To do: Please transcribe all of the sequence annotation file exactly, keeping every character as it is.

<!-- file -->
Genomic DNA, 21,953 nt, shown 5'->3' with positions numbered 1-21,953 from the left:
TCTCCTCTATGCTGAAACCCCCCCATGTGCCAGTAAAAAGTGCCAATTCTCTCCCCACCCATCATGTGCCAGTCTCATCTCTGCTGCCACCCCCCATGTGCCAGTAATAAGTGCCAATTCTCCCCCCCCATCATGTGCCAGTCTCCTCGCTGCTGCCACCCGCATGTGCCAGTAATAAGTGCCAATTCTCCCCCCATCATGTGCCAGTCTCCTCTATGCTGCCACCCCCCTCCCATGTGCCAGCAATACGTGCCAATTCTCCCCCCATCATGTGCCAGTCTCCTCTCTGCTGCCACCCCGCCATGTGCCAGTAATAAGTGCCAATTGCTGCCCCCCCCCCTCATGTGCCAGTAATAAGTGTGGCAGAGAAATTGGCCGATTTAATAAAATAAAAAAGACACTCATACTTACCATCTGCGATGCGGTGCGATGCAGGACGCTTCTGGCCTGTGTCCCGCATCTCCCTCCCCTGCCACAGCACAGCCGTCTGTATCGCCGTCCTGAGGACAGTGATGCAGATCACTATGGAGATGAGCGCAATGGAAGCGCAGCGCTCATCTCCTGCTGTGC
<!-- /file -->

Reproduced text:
Genomic DNA, 21,953 nt, shown 5'->3' with positions numbered 1-21,953 from the left:
TCTCCTCTATGCTGAAACCCCCCCATGTGCCAGTAAAAAGTGCCAATTCTCTCCCCACCCATCATGTGCCAGTCTCATCTCTGCTGCCACCCCCCATGTGCCAGTAATAAGTGCCAATTCTCCCCCCCCATCATGTGCCAGTCTCCTCGCTGCTGCCACCCGCATGTGCCAGTAATAAGTGCCAATTCTCCCCCCATCATGTGCCAGTCTCCTCTATGCTGCCACCCCCCTCCCATGTGCCAGCAATACGTGCCAATTCTCCCCCCATCATGTGCCAGTCTCCTCTCTGCTGCCACCCCGCCATGTGCCAGTAATAAGTGCCAATTGCTGCCCCCCCCCCTCATGTGCCAGTAATAAGTGTGGCAGAGAAATTGGCCGATTTAATAAAATAAAAAAGACACTCATACTTACCATCTGCGATGCGGTGCGATGCAGGACGCTTCTGGCCTGTGTCCCGCATCTCCCTCCCCTGCCACAGCACAGCCGTCTGTATCGCCGTCCTGAGGACAGTGATGCAGATCACTATGGAGATGAGCGCAATGGAAGCGCAGCGCTCATCTCCTGCTGTGC